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Strengthening for injury prevention

Friday, February 12, 2021

Over the past decade strength training in many sports and in the general public has grown significantly in its popularity.

In the athlete population this is largely to improve performance. In comparison, movements such as Crossfit and F45 have popularised lifting in high intensity workouts for the weekend warrior or regular “gym goer”, and are getting a section of our population fitter and stronger.

What is often overlooked are the benefits of strengthening for injury prevention. We know from research over the past 20 years that stretching provides no benefit in injury prevention, but the opposite can be said for strength and balance training. Strength training has been shown to reduce sports injuries to less than one third, and overuse injuries could be almost halved by adequate strength training.

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As a specialist sports physiotherapist one of the questions I am often asked is what age can I/my teenager lift weights? In the past it was thought that lifting weights when younger may affect growth and therefore it wasn’t appropriate to lift weights under the age of 16. Unfortunately, this premise is often still spoken about and, even if the negative effects are not considered, programming through schools and academies are largely age-based. This is where many go wrong.

Appropriate strength training should be based on movement competency. As one great saying goes, “Move well then move often.” This is appropriate for strength training as well as exercise in general. Whether you are 14, 20 or 40, if you lift weights with poor technique you will increase your likelihood of developing issues, and you won’t benefit from the injury prevention aspect to the extent you otherwise will with good technique.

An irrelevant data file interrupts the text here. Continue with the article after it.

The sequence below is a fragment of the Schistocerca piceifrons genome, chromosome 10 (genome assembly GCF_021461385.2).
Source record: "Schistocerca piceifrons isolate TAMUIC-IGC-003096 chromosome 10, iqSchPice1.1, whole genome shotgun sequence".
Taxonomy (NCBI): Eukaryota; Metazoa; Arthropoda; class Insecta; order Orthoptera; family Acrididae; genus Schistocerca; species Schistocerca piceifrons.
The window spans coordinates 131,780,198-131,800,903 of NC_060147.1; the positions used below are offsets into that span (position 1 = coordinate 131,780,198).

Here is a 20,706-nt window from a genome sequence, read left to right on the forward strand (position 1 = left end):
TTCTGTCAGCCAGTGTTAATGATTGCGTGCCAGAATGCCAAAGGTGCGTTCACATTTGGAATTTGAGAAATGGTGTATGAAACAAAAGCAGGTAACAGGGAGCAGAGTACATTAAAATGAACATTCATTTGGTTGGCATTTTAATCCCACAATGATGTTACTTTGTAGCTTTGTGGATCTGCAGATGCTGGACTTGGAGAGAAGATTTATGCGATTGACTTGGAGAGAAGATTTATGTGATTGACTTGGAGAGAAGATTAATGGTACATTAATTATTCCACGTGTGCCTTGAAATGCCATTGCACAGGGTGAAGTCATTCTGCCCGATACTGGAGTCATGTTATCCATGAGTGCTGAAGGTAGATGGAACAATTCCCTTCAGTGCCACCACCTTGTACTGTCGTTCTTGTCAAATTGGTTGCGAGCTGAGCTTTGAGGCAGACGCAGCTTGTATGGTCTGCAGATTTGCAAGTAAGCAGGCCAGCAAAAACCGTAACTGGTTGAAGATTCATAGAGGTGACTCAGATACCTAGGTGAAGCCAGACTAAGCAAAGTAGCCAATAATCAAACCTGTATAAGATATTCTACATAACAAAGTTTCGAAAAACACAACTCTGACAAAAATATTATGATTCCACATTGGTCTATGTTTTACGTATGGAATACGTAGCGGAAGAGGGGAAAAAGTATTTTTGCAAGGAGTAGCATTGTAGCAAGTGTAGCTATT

This isn’t just relevant for the sporting population. Strengthening is for anyone. An example is in our aging population. We know that the risk of osteoporosis and subsequent fractures can be hugely influenced by strengthening. The population involved determines the type of strengthening appropriate, but no matter your age you can get stronger. Load can be as simple as bodyweight, the addition of one or two kilograms or, at the opposite end of the spectrum, heavy resistance in the gym.

If we look at our serious sports injuries, the cost is financial, mental and physical to society, as well as the individual and family involved. It therefore seems a “no brainer” that in our increasingly sedentary population strengthening should be a part of all athlete’s lives and a growing part of our general population’s weekly activity.

About the author

Jacinta Horan works with High Performance Sport New Zealand on campaign roles in the Youth Olympics, World University Games and the 2020 Tokyo Olympics. She is currently the director and lead sports physiotherapist with Bureta Physiotherapy in Tauranga.

Workshops || Minimising Injury to Maximise Training Potential

Jacinta will be running Minimising Injury to Maximise Training Potential workshops for coaches, athletes and parents of athletes across the Bay of Plenty in February and March 2021. The workshops include information on warm-ups, injury management, differences for female athletes, load management, sleep, hydration and recovery, as well as some practical learning on strapping techniques.

  • Taupō 24 Feb, 6 – 8pm, A C Baths
  • Rotorua 17 March, 6 – 8pm, Rotorua Stadium
  • Whakatāne 18 March, 6 – 8pm, Eastbay REAP, 21 Pyne St
  • Tauranga 24 March, 6 – 8pm, Toi Ohomai, Windermere

Register for a Minimising Injury workshop

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